Eromanga you say. What's that? A town? Never heard of it. Where on earth is it? Check it out on Google Earth and you will get a good, clear image of the town and its vital statistics: 26degrees, 40mins, 06.04secs south latitude and 143degrees, 16mins, 01.15secs east longitude with an elevation of 526 feet (160.3248 metres) above sea level.
Yes, that's perhaps interesting but not very exciting. Exciting? Well, that depends on one's point of view. Jill and I visited Eromanga a few years back and we were excited to be there. You bet! After travelling 1100 kilometres westward from Brisbane and finally seeing the roadside signs counting down E60 .....E40 .....E20 ....., believe me, it was great to be in Eromanga.
The town sign welcomed us: “Eromanga Furtherest Town from the Sea”. Geologists and the local discovery of fossilized marine animals tell us that had Eromanga existed some 100 million years ago it could well have been beside the seaside. Beside the Eromanga Sea, a sea which occupied vast areas of what is now inland Australia. It still has plenty of sand and sun but what with climate change, peak oil, 9/11 etc. its boast now is that it is “the town furtherest from the sea”.
Our travel-weary bodies would accept that it was a long way from the sea; but the furthest? Later in the friendly bar of The Royal Hotel, with tired limbs somewhat lubricated, doubt set in. Picturing a map of Australia one thought: What about Birdsville? Alice Springs?
John Walker who was running The Royal at the time of our visit said that he was used to Doubting Thomases. (Johnny Walker. Now that's a great name for a hotel licensee!) He showed us a cutting from The Courier-Mail, November 1985, headed: “Eromanga's Boast doesn't hold Water”. I've checked it up since and here is what the reporter Ken Blanch had to say back then.
“If the 24 permanent residents of Eromanga, in Queensland's dusty south-west, had one claim to fame, it was that they lived in a town farther from the sea in any direction than any other in Australia. (...) Sadly, not even that claim to fame holds water. A check with surveyors at the Queensland Department of Mapping and Survey has disclosed that Eromanga is not even the farthest town from any coast in Queensland, let alone Australia. The mappers could not say without exhaustive research what town would qualify for the dubious honour.”
Shame on him for wanting to dampen Eromanga's claim to a little bit of Australian fame! But that didn't faze Mine Host for he stated that no other town had challenged their claim and until one did, this would be it. And The Royal proudly displayed the 'fact' over its front entrance. No one can dispute The Royal's right to speak for Eromanga for it has stood since shortly after the town was gazetted.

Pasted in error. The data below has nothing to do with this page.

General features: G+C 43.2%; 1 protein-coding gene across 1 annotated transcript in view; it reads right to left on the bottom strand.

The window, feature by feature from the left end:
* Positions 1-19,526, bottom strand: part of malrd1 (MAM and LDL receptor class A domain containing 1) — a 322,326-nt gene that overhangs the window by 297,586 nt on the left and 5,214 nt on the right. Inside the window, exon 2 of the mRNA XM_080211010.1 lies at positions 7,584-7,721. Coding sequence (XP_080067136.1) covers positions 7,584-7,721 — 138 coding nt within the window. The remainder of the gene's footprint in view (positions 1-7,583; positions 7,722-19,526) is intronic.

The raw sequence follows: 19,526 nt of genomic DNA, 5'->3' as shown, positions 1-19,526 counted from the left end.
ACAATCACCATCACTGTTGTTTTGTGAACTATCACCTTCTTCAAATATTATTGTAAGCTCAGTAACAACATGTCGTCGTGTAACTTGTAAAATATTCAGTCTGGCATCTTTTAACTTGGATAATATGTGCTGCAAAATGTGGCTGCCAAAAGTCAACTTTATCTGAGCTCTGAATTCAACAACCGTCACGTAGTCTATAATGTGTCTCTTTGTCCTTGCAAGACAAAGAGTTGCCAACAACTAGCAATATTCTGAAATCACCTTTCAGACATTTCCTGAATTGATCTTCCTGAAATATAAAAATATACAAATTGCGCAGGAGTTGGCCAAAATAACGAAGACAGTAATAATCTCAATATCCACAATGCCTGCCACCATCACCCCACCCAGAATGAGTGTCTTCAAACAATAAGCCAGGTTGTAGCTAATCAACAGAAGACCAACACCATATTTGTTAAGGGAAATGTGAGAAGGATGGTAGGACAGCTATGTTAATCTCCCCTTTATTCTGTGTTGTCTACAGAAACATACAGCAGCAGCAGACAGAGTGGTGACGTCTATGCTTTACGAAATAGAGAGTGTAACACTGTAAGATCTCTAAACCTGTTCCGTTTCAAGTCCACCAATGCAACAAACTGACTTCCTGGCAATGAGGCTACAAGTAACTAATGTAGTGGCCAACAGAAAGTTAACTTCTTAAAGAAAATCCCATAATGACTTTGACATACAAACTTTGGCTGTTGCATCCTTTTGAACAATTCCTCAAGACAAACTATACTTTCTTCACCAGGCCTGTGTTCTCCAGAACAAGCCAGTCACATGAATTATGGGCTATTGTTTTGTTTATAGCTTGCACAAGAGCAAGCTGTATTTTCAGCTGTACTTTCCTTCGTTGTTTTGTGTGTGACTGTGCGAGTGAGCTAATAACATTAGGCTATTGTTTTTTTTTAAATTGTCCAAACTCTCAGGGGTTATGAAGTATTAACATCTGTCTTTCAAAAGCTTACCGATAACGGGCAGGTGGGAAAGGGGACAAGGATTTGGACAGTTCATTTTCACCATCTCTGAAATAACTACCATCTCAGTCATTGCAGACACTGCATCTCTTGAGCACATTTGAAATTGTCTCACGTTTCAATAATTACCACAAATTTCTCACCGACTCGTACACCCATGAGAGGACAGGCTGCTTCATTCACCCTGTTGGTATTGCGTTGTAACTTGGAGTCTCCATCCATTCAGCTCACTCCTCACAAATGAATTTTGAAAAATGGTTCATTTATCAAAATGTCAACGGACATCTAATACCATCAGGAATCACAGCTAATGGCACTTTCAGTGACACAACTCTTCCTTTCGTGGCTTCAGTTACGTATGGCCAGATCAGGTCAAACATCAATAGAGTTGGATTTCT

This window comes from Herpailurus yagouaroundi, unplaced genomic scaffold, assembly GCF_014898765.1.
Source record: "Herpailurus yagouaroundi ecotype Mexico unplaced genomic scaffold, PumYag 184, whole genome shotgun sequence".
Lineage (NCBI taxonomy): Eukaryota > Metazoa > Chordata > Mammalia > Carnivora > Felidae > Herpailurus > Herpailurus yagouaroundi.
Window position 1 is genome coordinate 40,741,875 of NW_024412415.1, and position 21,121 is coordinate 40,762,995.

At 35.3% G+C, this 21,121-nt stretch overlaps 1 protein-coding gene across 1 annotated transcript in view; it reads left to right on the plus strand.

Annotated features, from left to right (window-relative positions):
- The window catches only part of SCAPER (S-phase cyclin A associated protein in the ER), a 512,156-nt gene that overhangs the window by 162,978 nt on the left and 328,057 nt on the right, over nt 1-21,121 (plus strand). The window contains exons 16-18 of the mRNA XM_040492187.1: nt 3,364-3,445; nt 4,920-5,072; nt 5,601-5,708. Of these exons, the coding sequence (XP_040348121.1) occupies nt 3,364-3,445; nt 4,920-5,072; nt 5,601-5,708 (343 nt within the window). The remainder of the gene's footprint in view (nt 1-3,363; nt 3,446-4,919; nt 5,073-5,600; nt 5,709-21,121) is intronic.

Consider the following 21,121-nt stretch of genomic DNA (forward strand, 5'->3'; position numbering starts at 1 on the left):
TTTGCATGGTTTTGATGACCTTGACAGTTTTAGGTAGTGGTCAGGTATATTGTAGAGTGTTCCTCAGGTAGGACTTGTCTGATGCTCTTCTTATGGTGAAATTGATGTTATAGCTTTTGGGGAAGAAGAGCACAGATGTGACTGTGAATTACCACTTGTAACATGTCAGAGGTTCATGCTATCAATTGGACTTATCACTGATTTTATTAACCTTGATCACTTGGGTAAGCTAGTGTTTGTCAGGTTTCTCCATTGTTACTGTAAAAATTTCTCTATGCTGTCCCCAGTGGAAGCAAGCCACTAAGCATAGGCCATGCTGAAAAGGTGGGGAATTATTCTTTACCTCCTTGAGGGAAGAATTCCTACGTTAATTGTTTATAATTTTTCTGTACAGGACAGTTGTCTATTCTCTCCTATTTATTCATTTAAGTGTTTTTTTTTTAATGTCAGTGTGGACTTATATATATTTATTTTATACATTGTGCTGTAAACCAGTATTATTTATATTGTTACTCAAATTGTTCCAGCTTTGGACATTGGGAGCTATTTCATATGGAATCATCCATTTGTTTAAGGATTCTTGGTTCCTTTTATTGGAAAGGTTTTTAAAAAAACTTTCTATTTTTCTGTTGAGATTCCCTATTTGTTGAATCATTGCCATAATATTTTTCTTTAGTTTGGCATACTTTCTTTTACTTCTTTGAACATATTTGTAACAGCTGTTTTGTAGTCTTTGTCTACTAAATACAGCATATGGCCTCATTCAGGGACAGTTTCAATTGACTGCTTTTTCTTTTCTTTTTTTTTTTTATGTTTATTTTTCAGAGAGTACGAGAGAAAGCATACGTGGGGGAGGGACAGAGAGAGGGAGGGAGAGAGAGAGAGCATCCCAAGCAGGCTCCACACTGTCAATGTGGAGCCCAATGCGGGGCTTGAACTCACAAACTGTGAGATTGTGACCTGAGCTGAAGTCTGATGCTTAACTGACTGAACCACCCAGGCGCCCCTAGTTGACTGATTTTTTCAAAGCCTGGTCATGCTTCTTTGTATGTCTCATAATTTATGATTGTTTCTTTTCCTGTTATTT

The settlement began in to 1870s, just a short decade after the Bourke and Wills expedition came to grief in these parts. It grew up around a shanty pub and was called “opal-opalis”. It provided a service to the numerous opal miners of the area. At the same time large sheep and cattle runs were being established by graziers moving up from the south in the wake of the explorers. At the turn of the twentieth century there were three hotels in this thriving settlement. Today The Royal alone stands as a monument to those early pioneers who would patronize it – the miners and drovers, the fencers and doggers, the station hands, well and dam diggers, shearers – to all those who opened up this harsh land so far from the sea.
The town thrived in the early days and changed its name to Eromanga, apparently from a local aboriginal word meaning “windy plain”. “Nope. Can't argue with that,” one local told me. “Not in summer when the blistering hot red dust is blowing through the town. In winter neither, when the cold south-westerlies bring in the dust”.
Let's get in out of the wind and listen to how a local, Stuart Mackenzie, concluded his poetic tribute to “The Furtherest Town from the Sea.”
“Then you'll arrive at the Royal Hotel
And if you ask for a Johnnie Walker
You won't get a glass of whiskey
But a smiling slow-moving talker.
This seems like a good place to stop
Because it's not a bad place to be
Drinking beer in a friendly little pub
In the furtherest town from the sea.”